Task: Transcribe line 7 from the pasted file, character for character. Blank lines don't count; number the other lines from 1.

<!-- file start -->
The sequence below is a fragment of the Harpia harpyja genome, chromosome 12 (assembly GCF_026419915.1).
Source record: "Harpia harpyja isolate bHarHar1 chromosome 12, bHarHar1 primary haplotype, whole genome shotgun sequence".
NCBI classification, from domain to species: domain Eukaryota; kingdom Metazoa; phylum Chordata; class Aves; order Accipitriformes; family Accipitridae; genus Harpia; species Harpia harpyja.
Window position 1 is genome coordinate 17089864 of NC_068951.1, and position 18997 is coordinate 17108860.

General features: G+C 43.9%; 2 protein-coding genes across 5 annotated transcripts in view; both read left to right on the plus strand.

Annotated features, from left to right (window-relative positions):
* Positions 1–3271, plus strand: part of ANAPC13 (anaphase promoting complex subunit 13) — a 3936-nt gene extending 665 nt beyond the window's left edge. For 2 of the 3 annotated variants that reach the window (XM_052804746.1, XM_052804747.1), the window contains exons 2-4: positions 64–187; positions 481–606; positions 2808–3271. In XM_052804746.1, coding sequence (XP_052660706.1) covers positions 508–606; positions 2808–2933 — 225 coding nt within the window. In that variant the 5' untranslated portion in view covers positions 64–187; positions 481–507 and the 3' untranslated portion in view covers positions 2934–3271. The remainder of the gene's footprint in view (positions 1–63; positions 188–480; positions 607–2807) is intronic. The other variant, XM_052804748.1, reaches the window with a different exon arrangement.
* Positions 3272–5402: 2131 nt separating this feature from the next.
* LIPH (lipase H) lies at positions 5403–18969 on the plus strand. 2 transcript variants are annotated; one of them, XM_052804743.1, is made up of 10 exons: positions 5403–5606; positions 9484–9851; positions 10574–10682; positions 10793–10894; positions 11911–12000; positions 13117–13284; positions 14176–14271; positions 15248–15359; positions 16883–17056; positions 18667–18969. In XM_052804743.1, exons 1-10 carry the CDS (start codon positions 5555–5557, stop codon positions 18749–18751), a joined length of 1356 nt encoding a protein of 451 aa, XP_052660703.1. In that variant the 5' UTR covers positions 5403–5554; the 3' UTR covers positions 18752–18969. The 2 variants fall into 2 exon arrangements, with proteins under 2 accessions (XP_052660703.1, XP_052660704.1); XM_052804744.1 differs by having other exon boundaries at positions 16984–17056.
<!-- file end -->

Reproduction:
* Positions 1–3271, plus strand: part of ANAPC13 (anaphase promoting complex subunit 13) — a 3936-nt gene extending 665 nt beyond the window's left edge. For 2 of the 3 annotated variants that reach the window (XM_052804746.1, XM_052804747.1), the window contains exons 2-4: positions 64–187; positions 481–606; positions 2808–3271. In XM_052804746.1, coding sequence (XP_052660706.1) covers positions 508–606; positions 2808–2933 — 225 coding nt within the window. In that variant the 5' untranslated portion in view covers positions 64–187; positions 481–507 and the 3' untranslated portion in view covers positions 2934–3271. The remainder of the gene's footprint in view (positions 1–63; positions 188–480; positions 607–2807) is intronic. The other variant, XM_052804748.1, reaches the window with a different exon arrangement.